Sterling buyers show their hand as Boris shows face
The bookies favourite to win the Conservative Party leadership contest has finally shown his face, after a notable stretch of deliberately avoiding public comment. Boris Johnson was, perhaps predictably, still light on detail about his merits compared to other candidates to succeed Theresa May as Prime Minister, particularly how he would succeed where she failed in getting a Brexit deal through a sceptical House of Commons. How much more getting it over the line in Brussels.
The stand out of a speech which was, admittedly delivered in the usual colourful Bojo style, was an assertion that he is “not aiming for a no-deal Brexit”. The line was seized on by the press and flashed on the wires, even though it clearly doesn’t negate the position Johnson aimed to make a unique selling point just before campaigning got underway: that he would be prepared to leave the EU by the 31st October deadline with no-deal if necessary.
Despite the lack of illuminating content revealed during his press conference though, purposeful sterling traders also showed up for the first time in weeks, giving the pound against the dollar its first clear reaction to the contest yet. True, sterling has been on a fair run higher since marking a bottom on the $1.26 handle last week, but it unmistakeably extended gains to the highest since 7th June during Johnson’s comments. In other words, a clear cohort of sterling bulls have revealed their hand. Up till this point the prevailing assumption had been that any political influence that brought the possibility of a no-deal Brexit nearer was anathema to the pound, due to the potentially corrosive impact on the economy. Now, perhaps, sterling’s perceived buy case is changing. The pound has flagged the upside in reaction to comments from the Tory candidate who had been synonymous with ‘crash-out’ risk. The reckoning that a possible resolution of similarly economically corrosive Brexit stalemate was bought.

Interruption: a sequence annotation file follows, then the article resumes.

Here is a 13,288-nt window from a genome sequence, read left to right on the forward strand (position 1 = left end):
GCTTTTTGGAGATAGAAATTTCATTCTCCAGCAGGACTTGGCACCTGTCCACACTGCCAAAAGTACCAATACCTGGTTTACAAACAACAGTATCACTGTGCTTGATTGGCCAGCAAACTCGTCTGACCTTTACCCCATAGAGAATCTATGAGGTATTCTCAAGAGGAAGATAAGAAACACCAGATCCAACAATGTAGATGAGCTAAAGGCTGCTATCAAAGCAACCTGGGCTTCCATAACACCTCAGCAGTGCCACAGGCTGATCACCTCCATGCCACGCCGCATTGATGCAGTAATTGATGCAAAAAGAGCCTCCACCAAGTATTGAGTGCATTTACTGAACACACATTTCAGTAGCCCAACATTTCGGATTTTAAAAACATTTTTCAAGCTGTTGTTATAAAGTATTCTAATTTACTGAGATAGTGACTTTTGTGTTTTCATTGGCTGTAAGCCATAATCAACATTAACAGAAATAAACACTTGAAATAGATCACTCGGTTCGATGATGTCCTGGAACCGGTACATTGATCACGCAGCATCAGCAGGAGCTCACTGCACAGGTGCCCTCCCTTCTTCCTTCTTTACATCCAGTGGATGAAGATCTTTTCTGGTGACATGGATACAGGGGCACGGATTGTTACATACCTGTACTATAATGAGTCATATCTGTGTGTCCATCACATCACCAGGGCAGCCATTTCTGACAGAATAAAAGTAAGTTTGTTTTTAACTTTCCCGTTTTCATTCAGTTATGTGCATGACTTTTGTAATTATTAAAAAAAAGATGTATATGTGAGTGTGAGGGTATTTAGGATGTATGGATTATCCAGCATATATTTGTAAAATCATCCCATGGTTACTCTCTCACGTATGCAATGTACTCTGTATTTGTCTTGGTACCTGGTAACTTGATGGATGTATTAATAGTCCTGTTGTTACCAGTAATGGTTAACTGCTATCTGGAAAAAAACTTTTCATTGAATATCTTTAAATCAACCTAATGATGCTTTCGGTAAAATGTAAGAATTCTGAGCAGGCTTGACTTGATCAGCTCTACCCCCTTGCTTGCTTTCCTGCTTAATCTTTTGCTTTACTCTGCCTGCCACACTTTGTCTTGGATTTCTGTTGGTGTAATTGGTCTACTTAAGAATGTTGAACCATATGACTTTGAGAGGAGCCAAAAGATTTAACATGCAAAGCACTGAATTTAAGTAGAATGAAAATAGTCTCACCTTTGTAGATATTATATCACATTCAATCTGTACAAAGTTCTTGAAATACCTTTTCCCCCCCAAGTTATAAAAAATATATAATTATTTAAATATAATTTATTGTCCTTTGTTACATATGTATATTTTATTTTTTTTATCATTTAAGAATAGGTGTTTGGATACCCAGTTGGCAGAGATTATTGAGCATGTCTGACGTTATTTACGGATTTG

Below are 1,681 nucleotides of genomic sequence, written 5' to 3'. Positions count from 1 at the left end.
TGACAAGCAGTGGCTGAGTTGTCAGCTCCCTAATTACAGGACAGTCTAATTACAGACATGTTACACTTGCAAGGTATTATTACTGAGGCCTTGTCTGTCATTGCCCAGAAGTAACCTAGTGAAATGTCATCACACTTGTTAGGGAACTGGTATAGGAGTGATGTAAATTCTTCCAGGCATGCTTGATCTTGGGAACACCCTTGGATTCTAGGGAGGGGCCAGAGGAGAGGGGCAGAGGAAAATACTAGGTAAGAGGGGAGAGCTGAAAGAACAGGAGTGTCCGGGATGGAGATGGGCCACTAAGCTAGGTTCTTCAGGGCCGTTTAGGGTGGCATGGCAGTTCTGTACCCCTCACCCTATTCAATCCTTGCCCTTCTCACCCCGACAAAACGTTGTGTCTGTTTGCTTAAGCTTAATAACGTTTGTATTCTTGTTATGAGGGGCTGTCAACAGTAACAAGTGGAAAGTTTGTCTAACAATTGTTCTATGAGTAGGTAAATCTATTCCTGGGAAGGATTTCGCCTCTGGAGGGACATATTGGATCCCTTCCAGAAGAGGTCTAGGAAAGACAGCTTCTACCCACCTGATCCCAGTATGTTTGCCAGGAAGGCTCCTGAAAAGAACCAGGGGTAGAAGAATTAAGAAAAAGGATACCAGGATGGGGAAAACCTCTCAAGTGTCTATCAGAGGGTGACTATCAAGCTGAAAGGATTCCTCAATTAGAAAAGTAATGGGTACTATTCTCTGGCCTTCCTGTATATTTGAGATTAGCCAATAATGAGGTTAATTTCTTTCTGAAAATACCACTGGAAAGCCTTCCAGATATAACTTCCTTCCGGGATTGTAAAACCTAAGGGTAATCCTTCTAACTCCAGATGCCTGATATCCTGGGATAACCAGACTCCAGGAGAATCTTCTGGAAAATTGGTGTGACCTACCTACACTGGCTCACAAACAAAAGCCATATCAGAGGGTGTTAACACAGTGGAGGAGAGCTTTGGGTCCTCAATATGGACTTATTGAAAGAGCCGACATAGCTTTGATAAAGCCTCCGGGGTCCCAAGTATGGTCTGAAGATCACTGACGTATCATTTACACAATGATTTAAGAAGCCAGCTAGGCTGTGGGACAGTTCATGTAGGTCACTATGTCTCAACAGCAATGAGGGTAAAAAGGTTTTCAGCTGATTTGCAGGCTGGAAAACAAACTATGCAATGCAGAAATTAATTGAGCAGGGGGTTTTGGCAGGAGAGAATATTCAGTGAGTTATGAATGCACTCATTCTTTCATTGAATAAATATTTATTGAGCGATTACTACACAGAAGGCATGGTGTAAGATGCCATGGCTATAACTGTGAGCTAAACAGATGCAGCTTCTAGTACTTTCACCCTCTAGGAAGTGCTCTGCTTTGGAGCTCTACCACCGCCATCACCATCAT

More broadly, this week’s sterling tailwind may get a boost from U.S. inflation data due out shortly, if the prints are as lacklustre as recent top-tier economic readings Stateside.
A fresh uptick could enable GBP/USD to confirm Wednesday’s $1.2758 spike highs, though $1.27630 resistance from the June top still doesn’t appear a credible target. Keeping our view on the near horizon only, consolidation to Tuesday’s $1.2716 floor or even the lower $1.2693 low tested earlier that day, would be reasonable if upside progress falters.
Sterling/U.S. dollar – hourly